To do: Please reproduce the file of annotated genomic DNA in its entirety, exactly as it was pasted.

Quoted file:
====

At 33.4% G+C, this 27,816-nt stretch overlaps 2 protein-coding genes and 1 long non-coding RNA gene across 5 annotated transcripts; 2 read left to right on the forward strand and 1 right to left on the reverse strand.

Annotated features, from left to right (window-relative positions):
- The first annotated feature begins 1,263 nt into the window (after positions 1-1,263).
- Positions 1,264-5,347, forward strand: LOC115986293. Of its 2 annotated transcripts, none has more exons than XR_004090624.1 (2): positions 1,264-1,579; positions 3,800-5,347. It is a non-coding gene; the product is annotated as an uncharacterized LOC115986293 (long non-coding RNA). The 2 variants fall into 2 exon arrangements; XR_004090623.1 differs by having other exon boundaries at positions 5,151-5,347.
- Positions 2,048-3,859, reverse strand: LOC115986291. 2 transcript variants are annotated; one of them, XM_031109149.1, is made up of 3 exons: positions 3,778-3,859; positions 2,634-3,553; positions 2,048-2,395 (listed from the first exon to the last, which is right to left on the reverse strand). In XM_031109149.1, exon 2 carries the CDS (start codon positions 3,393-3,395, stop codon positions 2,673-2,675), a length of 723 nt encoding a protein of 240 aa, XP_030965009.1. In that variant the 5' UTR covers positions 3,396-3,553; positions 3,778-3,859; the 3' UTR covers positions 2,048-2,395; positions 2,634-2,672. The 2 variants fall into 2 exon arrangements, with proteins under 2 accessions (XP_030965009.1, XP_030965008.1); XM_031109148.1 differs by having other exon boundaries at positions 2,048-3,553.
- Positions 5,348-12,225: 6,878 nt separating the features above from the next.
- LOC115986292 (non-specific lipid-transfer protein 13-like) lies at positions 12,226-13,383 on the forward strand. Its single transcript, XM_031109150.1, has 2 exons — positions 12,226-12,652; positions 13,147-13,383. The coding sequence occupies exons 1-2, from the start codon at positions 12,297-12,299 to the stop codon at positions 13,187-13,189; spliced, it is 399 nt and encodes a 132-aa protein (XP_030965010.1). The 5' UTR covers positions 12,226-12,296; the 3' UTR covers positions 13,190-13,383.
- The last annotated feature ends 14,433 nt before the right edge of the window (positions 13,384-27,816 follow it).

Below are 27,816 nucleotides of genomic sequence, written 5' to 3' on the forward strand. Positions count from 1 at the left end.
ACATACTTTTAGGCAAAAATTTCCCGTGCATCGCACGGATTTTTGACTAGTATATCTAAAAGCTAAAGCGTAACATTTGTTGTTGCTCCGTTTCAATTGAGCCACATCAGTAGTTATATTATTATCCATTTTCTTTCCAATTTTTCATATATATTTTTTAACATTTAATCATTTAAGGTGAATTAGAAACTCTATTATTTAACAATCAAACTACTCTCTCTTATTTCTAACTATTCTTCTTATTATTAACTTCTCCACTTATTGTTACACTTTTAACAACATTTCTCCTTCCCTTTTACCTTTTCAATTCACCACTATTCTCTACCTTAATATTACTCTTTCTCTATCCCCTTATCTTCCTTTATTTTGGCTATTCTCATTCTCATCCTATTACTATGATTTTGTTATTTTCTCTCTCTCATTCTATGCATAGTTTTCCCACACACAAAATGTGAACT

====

At 33.4% G+C, this 27,816-nt stretch overlaps 2 protein-coding genes and 1 long non-coding RNA gene across 5 annotated transcripts; 2 read left to right on the forward strand and 1 right to left on the reverse strand.

Annotated features, from left to right (window-relative positions):
- The first annotated feature begins 1,263 nt into the window (after positions 1-1,263).
- Positions 1,264-5,347, forward strand: LOC115986293. Of its 2 annotated transcripts, none has more exons than XR_004090624.1 (2): positions 1,264-1,579; positions 3,800-5,347. It is a non-coding gene; the product is annotated as an uncharacterized LOC115986293 (long non-coding RNA). The 2 variants fall into 2 exon arrangements; XR_004090623.1 differs by having other exon boundaries at positions 5,151-5,347.
- Positions 2,048-3,859, reverse strand: LOC115986291. 2 transcript variants are annotated; one of them, XM_031109149.1, is made up of 3 exons: positions 3,778-3,859; positions 2,634-3,553; positions 2,048-2,395 (listed from the first exon to the last, which is right to left on the reverse strand). In XM_031109149.1, exon 2 carries the CDS (start codon positions 3,393-3,395, stop codon positions 2,673-2,675), a length of 723 nt encoding a protein of 240 aa, XP_030965009.1. In that variant the 5' UTR covers positions 3,396-3,553; positions 3,778-3,859; the 3' UTR covers positions 2,048-2,395; positions 2,634-2,672. The 2 variants fall into 2 exon arrangements, with proteins under 2 accessions (XP_030965009.1, XP_030965008.1); XM_031109148.1 differs by having other exon boundaries at positions 2,048-3,553.
- Positions 5,348-12,225: 6,878 nt separating the features above from the next.
- LOC115986292 (non-specific lipid-transfer protein 13-like) lies at positions 12,226-13,383 on the forward strand. Its single transcript, XM_031109150.1, has 2 exons — positions 12,226-12,652; positions 13,147-13,383. The coding sequence occupies exons 1-2, from the start codon at positions 12,297-12,299 to the stop codon at positions 13,187-13,189; spliced, it is 399 nt and encodes a 132-aa protein (XP_030965010.1). The 5' UTR covers positions 12,226-12,296; the 3' UTR covers positions 13,190-13,383.
- The last annotated feature ends 14,433 nt before the right edge of the window (positions 13,384-27,816 follow it).

Below are 27,816 nucleotides of genomic sequence, written 5' to 3' on the forward strand. Positions count from 1 at the left end.
ACATACTTTTAGGCAAAAATTTCCCGTGCATCGCACGGATTTTTGACTAGTATATCTAAAAGCTAAAGCGTAACATTTGTTGTTGCTCCGTTTCAATTGAGCCACATCAGTAGTTATATTATTATCCATTTTCTTTCCAATTTTTCATATATATTTTTTAACATTTAATCATTTAAGGTGAATTAGAAACTCTATTATTTAACAATCAAACTACTCTCTCTTATTTCTAACTATTCTTCTTATTATTAACTTCTCCACTTATTGTTACACTTTTAACAACATTTCTCCTTCCCTTTTACCTTTTCAATTCACCACTATTCTCTACCTTAATATTACTCTTTCTCTATCCCCTTATCTTCCTTTATTTTGGCTATTCTCATTCTCATCCTATTACTATGATTTTGTTATTTTCTCTCTCTCATTCTATGCATAGTTTTCCCACACACAAAATGTGAACT